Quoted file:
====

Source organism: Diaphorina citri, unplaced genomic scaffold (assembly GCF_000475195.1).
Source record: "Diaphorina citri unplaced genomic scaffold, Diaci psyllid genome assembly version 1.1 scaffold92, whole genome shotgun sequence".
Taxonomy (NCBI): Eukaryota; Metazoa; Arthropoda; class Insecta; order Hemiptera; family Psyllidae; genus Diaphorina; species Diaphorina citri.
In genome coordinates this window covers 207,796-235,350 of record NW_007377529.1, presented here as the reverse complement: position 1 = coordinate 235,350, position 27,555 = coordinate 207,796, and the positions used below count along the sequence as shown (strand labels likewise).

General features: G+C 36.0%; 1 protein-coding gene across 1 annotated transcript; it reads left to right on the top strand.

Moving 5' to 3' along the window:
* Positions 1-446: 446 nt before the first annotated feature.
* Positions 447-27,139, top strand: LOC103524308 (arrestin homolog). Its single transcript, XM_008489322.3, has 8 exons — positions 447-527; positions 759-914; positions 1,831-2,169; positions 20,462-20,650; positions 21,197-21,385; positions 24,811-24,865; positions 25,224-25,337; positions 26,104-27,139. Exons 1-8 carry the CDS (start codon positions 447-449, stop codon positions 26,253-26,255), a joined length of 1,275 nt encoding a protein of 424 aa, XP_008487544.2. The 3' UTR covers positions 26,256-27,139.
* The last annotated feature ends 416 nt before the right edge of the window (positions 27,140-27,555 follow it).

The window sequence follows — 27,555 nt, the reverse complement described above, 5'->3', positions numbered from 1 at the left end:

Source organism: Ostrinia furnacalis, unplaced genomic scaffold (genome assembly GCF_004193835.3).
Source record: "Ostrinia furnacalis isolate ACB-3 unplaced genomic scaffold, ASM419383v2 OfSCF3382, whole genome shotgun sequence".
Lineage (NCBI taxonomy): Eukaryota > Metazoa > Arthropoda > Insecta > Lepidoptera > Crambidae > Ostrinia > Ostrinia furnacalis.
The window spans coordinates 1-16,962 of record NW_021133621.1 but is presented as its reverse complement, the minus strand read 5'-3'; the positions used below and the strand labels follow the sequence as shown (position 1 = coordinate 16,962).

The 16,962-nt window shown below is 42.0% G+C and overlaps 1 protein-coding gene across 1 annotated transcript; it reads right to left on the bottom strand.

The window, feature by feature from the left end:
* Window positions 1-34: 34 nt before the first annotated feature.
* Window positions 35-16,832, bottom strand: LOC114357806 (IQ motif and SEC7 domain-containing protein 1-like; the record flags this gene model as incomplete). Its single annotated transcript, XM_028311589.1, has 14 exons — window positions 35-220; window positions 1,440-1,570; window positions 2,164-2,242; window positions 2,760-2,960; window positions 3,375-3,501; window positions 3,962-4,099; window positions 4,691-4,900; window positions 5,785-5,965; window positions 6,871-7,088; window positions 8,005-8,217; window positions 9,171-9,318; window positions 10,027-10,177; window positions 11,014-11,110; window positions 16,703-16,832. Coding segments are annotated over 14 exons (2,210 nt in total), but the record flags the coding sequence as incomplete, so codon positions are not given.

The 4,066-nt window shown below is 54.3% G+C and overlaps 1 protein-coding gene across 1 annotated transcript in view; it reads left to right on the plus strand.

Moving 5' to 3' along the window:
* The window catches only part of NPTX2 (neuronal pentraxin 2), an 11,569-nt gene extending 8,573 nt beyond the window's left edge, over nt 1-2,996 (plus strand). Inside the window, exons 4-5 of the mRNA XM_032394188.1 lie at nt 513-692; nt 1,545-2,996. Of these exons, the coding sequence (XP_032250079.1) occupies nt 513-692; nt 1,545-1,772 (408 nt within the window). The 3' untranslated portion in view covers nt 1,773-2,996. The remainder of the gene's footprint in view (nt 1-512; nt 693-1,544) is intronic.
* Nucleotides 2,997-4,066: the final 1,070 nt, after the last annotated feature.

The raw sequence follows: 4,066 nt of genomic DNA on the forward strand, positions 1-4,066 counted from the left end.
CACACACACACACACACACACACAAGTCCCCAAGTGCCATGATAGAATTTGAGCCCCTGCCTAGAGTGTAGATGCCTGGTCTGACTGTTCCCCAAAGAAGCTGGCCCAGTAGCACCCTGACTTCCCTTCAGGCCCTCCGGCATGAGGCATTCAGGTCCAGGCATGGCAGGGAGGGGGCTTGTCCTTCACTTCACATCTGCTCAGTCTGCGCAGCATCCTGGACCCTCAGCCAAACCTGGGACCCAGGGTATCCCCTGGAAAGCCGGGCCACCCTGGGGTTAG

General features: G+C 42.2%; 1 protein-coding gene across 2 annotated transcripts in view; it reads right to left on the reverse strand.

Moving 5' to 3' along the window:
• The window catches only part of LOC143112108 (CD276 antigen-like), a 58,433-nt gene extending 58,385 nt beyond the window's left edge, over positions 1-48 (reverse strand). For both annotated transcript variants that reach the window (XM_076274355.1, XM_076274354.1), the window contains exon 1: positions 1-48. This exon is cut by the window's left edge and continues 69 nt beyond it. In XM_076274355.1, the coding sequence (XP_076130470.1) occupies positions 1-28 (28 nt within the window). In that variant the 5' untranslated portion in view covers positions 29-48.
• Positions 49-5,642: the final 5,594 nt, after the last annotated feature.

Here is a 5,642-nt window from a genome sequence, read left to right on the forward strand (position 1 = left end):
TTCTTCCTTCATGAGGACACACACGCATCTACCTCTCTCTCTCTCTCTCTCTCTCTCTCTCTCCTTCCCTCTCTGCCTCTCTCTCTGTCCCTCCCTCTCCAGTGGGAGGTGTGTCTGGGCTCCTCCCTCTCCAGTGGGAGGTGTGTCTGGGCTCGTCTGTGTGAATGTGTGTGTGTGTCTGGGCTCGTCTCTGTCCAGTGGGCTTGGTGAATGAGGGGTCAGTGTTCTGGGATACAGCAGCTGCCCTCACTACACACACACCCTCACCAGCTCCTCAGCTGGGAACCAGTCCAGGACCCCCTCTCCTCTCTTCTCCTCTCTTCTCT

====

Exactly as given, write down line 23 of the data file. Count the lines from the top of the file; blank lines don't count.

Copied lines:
The raw sequence follows: 4,066 nt of genomic DNA on the forward strand, positions 1-4,066 counted from the left end.